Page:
Chris joins the Kennedy Institute from the University of Birmingham, where he was previously Arthritis Research UK Professor of Rheumatology. In this new post as Kennedy Professor of Translational Rheumatology he takes up a joint appointment between the two universities; as director of Clinical Research at the Kennedy Institute in Oxford and Director of the NIHR Wellcome Trust Clinical Research Facility in Birmingham.
In his new position Chris will oversee the Arthritis Therapy Acceleration Programme (A-TAP), a translational research initiative aimed at speeding up the development and testing of new therapies for joint and related inflammatory diseases. He will also lead a research group at the Kennedy Institute focused on stromal cell biology and inflammatory disease. The A-TAP brings together basic science at the Kennedy Institute with clinical research capabilities at the Botnar Research Centre (Oxford) and the Institute of Translational Medicine (Birmingham).
Chris will facilitate the development of a partnership of clinical colleagues at five different NHS organizations along the M40 corridor. These include the Nuffield Orthopaedic Hospital, John Radcliffe Hospital, University Hospitals Coventry and Warwickshire, University Hospitals Birmingham, Sandwell and West Birmingham Hospitals incorporating the Modality Primary Care Vanguard service. This “M40 alliance” will establish a network of clinical centres, covering over 6 million people along the M40 corridor allowing enhanced access to patient cohorts and tissue samples to enable translational research to dissect molecular drivers of disease. It will allow the design and delivery of experimental medicine studies to test new drugs in carefully selected patient populations at pace, at scale and on time. As Chris says “cohorts are kings; biomarkers are beggars; data is dynamite”
Professor Fiona Powrie, Director of the Kennedy Institute, said: “The partnership between the Universities of Oxford and Birmingham will harness the existing research strengths of both universities in order to accelerate the development and testing of new therapies for patients. The Arthritis Therapy Acceleration Programme (A-TAP) will develop and test therapies based on the underlying causes of inflammatory disease, rather than simply treating their clinical symptoms”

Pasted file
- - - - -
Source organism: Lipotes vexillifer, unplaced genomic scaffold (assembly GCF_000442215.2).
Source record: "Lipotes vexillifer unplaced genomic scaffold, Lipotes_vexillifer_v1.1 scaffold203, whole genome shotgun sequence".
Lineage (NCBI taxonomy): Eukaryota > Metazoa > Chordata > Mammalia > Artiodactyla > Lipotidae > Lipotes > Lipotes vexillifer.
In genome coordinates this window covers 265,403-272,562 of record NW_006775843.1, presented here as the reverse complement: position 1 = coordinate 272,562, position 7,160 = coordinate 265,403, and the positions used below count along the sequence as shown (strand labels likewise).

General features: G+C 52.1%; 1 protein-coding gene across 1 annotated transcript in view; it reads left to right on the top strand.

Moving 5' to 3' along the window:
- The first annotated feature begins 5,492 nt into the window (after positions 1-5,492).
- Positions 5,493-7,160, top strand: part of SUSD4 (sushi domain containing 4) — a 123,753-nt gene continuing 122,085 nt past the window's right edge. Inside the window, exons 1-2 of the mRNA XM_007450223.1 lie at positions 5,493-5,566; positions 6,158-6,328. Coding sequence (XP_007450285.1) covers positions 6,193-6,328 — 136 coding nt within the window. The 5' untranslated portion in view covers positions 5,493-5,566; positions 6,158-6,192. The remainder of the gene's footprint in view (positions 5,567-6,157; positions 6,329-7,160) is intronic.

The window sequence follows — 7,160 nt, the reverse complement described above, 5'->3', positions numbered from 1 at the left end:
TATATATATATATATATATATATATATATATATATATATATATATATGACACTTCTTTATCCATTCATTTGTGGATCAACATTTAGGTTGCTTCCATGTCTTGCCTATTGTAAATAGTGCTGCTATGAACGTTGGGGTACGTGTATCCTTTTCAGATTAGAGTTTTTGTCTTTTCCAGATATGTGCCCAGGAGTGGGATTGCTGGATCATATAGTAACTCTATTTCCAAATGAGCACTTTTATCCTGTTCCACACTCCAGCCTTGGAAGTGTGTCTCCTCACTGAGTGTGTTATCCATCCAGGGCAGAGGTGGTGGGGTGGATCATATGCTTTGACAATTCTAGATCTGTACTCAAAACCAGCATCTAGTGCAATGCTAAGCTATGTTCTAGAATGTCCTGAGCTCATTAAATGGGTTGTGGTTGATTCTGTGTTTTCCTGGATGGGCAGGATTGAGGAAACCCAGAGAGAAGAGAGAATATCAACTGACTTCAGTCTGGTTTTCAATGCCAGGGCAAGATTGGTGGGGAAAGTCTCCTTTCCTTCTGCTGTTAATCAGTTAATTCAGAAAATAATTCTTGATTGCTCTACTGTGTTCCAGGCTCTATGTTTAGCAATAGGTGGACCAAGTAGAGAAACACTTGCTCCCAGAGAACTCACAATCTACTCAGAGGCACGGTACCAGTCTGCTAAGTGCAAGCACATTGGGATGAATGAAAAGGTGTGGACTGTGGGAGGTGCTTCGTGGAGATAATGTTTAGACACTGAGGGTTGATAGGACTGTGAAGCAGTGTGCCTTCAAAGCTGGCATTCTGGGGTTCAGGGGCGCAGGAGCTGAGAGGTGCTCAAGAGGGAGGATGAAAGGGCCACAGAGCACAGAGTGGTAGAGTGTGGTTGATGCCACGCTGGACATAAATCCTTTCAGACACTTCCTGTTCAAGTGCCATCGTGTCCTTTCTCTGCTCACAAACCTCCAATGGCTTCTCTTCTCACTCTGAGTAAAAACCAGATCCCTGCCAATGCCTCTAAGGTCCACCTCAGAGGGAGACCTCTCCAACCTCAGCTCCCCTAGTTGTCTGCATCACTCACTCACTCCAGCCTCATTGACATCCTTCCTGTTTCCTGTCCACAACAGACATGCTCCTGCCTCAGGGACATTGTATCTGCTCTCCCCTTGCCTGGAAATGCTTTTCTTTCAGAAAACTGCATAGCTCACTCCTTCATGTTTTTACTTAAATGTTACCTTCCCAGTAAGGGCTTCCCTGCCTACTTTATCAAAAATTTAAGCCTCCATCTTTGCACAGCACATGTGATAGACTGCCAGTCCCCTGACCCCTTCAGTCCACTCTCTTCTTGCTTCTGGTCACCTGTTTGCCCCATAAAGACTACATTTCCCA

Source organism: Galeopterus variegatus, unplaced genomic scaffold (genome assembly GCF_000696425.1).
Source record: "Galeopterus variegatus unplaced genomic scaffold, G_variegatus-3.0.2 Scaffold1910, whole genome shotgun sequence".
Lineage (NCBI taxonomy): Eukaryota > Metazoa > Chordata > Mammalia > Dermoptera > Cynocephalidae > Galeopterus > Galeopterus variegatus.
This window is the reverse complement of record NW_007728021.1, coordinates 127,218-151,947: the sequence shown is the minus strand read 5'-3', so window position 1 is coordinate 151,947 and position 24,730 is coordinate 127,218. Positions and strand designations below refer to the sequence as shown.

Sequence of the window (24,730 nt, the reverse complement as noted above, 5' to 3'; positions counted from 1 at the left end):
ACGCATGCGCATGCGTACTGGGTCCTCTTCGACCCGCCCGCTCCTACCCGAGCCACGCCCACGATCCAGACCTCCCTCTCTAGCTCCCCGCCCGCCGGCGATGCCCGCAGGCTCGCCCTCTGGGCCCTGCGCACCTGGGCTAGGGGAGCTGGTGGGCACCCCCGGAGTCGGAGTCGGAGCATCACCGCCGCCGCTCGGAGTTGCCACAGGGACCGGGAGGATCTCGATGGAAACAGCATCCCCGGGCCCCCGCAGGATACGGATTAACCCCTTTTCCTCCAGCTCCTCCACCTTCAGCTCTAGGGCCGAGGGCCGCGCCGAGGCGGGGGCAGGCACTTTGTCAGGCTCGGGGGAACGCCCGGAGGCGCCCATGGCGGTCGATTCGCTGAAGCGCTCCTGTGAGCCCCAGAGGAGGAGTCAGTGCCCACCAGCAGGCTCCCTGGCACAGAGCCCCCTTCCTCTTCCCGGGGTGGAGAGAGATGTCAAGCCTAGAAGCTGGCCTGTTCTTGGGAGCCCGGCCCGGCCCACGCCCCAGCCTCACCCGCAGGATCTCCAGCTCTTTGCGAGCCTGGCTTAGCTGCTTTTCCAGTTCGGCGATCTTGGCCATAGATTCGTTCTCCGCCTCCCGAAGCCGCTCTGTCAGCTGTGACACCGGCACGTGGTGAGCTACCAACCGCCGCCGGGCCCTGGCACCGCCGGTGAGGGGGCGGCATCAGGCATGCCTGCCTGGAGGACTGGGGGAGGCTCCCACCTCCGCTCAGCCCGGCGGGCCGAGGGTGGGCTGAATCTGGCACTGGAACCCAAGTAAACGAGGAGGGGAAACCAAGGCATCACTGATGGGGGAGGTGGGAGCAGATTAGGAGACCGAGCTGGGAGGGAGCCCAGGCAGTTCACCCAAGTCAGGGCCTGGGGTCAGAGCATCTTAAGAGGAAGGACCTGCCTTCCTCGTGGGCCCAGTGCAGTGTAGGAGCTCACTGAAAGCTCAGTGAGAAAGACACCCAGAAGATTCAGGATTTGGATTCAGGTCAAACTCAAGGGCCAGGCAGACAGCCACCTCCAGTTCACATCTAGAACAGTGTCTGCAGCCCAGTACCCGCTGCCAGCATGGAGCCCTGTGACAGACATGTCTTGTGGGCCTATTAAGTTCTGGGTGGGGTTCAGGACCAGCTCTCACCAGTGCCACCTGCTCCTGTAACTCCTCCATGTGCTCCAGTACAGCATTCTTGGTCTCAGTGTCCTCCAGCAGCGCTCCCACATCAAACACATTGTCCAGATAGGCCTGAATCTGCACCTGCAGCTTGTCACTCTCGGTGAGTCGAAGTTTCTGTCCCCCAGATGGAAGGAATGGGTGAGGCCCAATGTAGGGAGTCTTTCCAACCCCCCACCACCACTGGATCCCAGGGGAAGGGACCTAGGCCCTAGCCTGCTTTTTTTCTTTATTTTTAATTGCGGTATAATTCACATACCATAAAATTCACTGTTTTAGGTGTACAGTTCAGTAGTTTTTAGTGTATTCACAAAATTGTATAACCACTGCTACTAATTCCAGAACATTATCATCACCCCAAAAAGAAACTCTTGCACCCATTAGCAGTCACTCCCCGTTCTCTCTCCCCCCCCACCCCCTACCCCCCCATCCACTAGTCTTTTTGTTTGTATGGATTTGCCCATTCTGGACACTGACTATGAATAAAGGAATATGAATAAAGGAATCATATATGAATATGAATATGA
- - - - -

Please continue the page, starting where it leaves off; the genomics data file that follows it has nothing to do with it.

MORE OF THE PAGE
Speaking of his new position, Chris explains: 'The current rate limiting step in experimental medicine is not how to design new and safe drugs but how to improve their efficacy beyond the current best treatments. We also don’t know how to best match the right drug to the right disease. Our A-TAP will use strategies that have worked in the cancer field to both repurpose drugs to new indications, as well as use innovative concepts in trial design such as “cluster trials” where one drug is tried out in a range of different inflammatory diseases at an early stage. This process-driven-pathway- focused approach to the four immune mediated inflammatory diseases to be studied in the A-TAP (rheumatoid arthritis, sjogrens syndrome, spondyloarthropathy and inflammatory bowel disease) will help us work out which drug is most likely to work for which disease at a much earlier stage than is currently possible.'
So what can you expect to see develop in the next 12 months? “We need more clinical fellows working with basic scientists in the Kennedy Institute to encourage a culture of translation” explains Chris. “Breaking down the silos between bedside and bedside is just as important as between the bench and the bedside. Removing these silos will encourage a more process drive approach to inflammation, fibrosis and repair; three key pillars of research at the Kennedy Institute. We have much to learn across clinical disciplines; that’s what the therapeutic use of biologics has taught us. Shared processes across different organs mean that we need clinical fellows from different disciplines working on the common process that underpin inflammation, fibrosis and repair. This might even lead to a new taxonomic approach to disease, based on underlying pathogenic drivers, rather than just the clinical symptoms in the organs in which disease first presents. Only then can we expect to see the molecular marker match the pathogenic mechanism”.
The ATAP is funded by a £7m strategic award from the Kennedy Trust for Rheumatology Research.